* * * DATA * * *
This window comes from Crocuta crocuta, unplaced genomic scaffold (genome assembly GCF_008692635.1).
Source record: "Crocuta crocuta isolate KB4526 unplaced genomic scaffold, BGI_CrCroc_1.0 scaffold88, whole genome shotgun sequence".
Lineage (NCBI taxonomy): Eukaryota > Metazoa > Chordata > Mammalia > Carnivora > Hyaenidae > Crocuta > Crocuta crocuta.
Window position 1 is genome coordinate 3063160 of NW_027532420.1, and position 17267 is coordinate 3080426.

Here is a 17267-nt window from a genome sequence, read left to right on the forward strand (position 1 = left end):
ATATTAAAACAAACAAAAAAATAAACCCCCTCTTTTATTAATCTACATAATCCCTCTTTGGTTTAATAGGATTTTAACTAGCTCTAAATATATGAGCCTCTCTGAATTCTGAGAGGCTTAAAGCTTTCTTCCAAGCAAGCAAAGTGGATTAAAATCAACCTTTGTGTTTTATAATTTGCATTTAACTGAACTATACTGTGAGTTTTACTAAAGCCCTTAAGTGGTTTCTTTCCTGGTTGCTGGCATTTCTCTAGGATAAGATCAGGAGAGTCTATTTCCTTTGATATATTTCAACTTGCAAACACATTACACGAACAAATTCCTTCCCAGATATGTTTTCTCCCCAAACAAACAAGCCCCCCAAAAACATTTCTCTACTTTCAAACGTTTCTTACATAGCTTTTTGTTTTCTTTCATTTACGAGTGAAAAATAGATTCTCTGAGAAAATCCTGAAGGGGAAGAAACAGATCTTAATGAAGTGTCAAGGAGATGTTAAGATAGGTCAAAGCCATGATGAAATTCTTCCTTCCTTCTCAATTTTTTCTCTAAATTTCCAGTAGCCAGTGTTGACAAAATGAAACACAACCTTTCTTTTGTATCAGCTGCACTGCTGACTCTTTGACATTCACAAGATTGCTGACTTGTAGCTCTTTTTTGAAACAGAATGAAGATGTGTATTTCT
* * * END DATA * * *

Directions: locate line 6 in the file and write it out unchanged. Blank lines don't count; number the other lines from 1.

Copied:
ATATTAAAACAAACAAAAAAATAAACCCCCTCTTTTATTAATCTACATAATCCCTCTTTGGTTTAATAGGATTTTAACTAGCTCTAAATATATGAGCCTCTCTGAATTCTGAGAGGCTTAAAGCTTTCTTCCAAGCAAGCAAAGTGGATTAAAATCAACCTTTGTGTTTTATAATTTGCATTTAACTGAACTATACTGTGAGTTTTACTAAAGCCCTTAAGTGGTTTCTTTCCTGGTTGCTGGCATTTCTCTAGGATAAGATCAGGAGAGTCTATTTCCTTTGATATATTTCAACTTGCAAACACATTACACGAACAAATTCCTTCCCAGATATGTTTTCTCCCCAAACAAACAAGCCCCCCAAAAACATTTCTCTACTTTCAAACGTTTCTTACATAGCTTTTTGTTTTCTTTCATTTACGAGTGAAAAATAGATTCTCTGAGAAAATCCTGAAGGGGAAGAAACAGATCTTAATGAAGTGTCAAGGAGATGTTAAGATAGGTCAAAGCCATGATGAAATTCTTCCTTCCTTCTCAATTTTTTCTCTAAATTTCCAGTAGCCAGTGTTGACAAAATGAAACACAACCTTTCTTTTGTATCAGCTGCACTGCTGACTCTTTGACATTCACAAGATTGCTGACTTGTAGCTCTTTTTTGAAACAGAATGAAGATGTGTATTTCT